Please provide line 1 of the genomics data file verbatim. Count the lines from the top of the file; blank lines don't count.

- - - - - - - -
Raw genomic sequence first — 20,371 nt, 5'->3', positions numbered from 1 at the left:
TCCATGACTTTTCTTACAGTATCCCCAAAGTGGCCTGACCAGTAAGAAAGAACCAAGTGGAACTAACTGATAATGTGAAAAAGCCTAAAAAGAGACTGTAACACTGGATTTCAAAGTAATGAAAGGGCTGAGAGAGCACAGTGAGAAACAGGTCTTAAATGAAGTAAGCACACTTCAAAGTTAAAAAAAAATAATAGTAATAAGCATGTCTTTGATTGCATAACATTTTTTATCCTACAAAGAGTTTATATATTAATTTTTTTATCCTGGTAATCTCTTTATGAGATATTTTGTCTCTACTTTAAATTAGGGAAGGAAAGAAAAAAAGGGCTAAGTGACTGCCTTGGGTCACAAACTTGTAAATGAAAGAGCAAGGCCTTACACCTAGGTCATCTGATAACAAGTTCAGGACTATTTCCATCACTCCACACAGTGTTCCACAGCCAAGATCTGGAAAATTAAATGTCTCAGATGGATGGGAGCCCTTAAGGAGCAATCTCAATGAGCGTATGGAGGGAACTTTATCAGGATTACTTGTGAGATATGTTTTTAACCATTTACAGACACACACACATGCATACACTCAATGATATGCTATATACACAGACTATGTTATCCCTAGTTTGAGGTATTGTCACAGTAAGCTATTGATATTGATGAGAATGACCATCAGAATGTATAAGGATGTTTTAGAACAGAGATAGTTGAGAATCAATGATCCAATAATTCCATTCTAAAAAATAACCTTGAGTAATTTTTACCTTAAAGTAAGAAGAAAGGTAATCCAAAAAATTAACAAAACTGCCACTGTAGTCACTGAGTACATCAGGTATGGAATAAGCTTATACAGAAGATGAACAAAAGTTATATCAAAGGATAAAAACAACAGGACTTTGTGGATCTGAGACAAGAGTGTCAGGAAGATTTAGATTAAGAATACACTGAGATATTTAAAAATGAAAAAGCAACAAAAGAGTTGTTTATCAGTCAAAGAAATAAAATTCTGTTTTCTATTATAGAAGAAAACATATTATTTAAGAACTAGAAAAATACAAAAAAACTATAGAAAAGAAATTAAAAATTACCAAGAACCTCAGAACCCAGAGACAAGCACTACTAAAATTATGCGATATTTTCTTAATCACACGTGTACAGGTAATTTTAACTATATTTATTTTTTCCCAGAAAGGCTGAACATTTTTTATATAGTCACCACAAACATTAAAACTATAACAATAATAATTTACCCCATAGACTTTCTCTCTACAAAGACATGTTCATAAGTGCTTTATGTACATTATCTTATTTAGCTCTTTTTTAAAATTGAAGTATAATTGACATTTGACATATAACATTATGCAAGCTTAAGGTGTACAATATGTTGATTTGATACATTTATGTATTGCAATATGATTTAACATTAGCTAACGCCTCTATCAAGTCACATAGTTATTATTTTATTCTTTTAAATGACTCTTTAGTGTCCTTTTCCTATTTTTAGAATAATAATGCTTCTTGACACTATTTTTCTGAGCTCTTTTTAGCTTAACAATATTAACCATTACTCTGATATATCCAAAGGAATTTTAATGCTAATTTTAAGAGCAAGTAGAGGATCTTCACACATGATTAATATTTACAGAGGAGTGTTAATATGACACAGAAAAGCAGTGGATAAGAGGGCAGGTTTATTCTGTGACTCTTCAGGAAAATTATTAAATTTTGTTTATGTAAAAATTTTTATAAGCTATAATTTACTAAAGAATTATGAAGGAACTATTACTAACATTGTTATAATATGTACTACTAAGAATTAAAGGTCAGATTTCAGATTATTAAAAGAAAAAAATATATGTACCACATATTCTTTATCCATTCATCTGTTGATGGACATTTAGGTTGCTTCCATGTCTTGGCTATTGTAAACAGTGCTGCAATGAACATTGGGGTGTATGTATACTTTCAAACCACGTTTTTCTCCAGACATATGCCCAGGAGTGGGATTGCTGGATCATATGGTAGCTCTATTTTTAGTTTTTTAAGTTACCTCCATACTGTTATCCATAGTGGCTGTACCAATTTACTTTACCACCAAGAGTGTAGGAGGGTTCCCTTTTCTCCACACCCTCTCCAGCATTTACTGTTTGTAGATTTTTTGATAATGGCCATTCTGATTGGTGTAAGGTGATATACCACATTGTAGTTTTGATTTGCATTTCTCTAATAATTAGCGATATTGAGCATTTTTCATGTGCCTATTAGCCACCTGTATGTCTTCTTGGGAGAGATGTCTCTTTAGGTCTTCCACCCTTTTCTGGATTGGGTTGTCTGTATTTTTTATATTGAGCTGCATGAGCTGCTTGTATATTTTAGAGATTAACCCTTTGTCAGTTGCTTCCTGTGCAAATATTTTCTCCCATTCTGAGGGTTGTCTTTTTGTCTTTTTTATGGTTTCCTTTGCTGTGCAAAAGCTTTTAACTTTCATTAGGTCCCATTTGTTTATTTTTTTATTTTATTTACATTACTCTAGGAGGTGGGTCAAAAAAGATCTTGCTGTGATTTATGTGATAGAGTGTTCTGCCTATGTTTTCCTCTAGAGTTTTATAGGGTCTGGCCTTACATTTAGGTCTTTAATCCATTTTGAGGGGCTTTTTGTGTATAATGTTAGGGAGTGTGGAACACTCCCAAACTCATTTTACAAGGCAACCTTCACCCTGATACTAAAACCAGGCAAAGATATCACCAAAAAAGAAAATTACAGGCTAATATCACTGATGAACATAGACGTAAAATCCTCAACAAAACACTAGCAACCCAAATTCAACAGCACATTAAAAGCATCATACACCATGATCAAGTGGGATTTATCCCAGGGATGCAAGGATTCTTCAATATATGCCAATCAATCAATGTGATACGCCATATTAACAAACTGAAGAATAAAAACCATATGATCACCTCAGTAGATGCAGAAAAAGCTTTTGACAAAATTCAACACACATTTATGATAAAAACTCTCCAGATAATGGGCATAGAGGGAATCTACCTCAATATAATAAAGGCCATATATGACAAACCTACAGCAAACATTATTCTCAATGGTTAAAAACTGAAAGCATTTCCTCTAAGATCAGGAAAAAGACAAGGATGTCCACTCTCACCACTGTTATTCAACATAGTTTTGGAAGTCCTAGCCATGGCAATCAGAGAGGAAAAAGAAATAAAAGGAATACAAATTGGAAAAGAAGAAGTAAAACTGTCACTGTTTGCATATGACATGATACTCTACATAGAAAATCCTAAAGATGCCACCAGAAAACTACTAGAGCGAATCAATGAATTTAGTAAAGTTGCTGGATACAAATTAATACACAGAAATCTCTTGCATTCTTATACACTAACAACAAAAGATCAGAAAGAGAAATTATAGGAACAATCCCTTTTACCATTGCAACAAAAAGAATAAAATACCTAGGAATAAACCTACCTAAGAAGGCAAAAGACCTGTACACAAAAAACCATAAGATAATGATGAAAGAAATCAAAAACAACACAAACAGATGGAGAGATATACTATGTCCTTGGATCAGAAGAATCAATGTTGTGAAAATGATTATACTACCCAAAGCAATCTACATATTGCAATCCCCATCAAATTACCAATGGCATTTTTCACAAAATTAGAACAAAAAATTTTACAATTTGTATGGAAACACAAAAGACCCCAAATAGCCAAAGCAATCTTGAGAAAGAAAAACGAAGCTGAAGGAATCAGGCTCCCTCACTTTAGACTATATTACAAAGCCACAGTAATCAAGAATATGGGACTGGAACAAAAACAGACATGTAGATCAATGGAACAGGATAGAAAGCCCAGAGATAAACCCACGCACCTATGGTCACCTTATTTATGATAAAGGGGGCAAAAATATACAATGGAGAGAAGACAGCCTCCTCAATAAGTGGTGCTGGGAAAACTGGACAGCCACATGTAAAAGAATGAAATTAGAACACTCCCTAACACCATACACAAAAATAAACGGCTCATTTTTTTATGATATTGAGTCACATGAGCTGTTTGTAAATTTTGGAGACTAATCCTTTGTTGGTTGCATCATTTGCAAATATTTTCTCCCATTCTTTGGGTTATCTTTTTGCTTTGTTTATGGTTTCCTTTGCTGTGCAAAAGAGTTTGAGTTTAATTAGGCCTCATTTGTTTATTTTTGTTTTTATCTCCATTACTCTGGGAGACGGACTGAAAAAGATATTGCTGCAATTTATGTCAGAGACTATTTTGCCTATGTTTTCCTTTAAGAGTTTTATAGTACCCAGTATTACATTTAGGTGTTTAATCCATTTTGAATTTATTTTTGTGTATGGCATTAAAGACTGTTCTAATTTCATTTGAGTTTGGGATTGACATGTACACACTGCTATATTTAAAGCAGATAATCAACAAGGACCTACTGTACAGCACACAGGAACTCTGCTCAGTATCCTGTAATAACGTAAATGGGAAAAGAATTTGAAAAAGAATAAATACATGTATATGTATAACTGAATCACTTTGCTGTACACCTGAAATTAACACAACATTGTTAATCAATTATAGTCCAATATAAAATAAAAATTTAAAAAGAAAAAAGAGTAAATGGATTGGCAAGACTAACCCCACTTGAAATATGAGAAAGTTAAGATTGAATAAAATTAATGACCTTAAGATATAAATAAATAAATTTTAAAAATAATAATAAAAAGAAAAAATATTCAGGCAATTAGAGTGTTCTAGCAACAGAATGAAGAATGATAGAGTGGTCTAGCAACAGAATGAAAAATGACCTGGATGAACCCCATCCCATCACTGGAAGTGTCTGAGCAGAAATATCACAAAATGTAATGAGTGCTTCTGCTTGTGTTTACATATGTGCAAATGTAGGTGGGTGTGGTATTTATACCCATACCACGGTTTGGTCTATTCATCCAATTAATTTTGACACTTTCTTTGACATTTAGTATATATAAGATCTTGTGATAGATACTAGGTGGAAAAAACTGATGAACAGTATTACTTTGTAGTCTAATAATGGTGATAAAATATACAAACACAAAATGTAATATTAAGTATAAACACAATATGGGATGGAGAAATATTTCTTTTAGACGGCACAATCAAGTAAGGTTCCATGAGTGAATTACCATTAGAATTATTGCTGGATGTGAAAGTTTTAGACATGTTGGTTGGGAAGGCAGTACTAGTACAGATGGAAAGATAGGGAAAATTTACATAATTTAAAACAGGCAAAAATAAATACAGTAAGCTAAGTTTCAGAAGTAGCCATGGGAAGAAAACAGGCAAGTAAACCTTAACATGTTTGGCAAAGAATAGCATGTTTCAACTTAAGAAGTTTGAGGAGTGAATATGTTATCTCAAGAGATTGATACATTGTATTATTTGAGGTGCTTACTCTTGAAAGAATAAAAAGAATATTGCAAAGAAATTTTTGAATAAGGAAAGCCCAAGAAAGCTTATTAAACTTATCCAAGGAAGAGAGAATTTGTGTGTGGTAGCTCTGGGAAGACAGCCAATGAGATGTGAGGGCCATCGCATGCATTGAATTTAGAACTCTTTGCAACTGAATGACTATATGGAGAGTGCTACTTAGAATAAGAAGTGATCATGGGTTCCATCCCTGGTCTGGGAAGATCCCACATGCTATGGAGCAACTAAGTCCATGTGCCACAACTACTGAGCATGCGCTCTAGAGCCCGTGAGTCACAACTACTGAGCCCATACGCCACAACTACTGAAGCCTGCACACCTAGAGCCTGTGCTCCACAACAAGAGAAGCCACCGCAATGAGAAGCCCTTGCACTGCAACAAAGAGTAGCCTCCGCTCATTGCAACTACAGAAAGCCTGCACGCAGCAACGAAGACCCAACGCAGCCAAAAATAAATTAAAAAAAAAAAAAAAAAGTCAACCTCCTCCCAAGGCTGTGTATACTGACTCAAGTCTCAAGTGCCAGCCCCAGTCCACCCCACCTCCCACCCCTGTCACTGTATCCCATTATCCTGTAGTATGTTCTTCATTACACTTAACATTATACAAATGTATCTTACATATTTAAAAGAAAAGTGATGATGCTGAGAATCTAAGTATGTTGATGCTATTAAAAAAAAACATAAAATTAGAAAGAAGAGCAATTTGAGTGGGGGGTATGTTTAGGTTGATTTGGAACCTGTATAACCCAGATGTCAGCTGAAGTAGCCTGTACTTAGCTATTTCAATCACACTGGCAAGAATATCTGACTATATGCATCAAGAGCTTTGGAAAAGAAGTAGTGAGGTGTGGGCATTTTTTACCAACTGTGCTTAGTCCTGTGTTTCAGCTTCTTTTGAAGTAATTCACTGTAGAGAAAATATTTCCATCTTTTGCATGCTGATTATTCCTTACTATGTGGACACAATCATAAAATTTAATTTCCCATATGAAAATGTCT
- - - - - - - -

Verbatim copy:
Raw genomic sequence first — 20,371 nt, 5'->3', positions numbered from 1 at the left: